3.  By not acknowledging your pain the affect of his actions, you will remain stuck and unable to move forward for much longer than necessary, making it more difficult to heal and forgive.  (right, ask me how I know this LOL ) 

4.  Of course he doesn't want anyone to know about his shameful behavior.  I personally chose not to publicly disclose, mostly because I didn't want to deal with eyes on me.  It seems like a big "ask".. From experience, faking it in public is difficult.  I don't know your situation.  My H works hard.  It's his hyperfocus.  Therefore, people are always congratulating him on being such a great guy and so dedicated.  It's hard when you just want to scream the truth - no no no, he's not such a great guy. Smile. I've curtailed a lot of social drinking these days because I don't want to be tempted to say things. 

5.  Therapy will dig into the causation but arbitrarily shuffling guilt to you via blame - not cool.  

6.  Pay very close attention to whether or not he seems capable of taking personal responsibility at this time.

7.  I asked for transparency and have not received it.  It allowed for continued deceit.  If there was anything I could do over, it would have been not to accept the lack of transparency.  It was only the actual legitimate threat of divorce that made H provide partial transparency. Turns out my H didn't want to be held accountable.  In my opinion, no desire for transparency = desire to keep the situation open for future transgressions. Also, see previous regarding remaining stuck.  Transparency is what is required to get yourself past all of this.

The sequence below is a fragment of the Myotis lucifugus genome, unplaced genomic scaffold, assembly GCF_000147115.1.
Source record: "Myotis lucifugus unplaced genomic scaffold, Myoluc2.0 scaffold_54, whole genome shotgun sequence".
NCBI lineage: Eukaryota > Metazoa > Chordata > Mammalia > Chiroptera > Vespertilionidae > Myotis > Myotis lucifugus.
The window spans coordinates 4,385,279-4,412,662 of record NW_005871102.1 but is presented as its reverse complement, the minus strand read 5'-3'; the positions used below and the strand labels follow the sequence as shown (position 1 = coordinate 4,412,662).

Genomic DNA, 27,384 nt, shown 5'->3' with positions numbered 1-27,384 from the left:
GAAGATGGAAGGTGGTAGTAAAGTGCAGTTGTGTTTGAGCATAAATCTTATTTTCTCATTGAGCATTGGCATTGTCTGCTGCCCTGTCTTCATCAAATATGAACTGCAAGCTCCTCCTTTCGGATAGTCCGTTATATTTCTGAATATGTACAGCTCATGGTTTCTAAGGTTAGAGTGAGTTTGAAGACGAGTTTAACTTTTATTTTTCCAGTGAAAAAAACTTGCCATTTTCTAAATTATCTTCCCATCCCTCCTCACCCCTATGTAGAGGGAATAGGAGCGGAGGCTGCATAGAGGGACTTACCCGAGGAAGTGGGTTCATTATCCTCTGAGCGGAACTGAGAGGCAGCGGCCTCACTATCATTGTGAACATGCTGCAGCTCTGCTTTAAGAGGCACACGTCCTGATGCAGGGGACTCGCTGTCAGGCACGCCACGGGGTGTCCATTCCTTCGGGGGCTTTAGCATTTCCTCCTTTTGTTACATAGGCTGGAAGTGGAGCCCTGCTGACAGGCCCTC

Advice is free so you may accept or decline as suits.

As a final note, if you find anything else in the future, you get to revisit all of those grief cycles again. Hello old friends.  

My heart goes out to you.  I wish you the best with these circumstances.  

 

 

 

 

 

Thanks for your reply

Thank-you for taking the time to reply. It means a lot to find a place where others know what I am going through. I do cycle through anger and sadness. One moment I am resolute on leaving him, the next moment I think what if there is a chance. I also just found that my H and Buddies are doing hippie crack, marijuana, shrooms, and drinking heavily on the weekends. Of course he'd rather do that than spend time with me. I still can't believe the web of lies. My friends are helping me to visualize life without him. I realize how much stress and anger that has built up even before I found out about all of this. I would be willing to work at our relationship if my H would show he was willing to work to regain my trust and choose some new friends. I know I can't make him do any of this so it probably is time to move on.

Treatment social bonds communication skills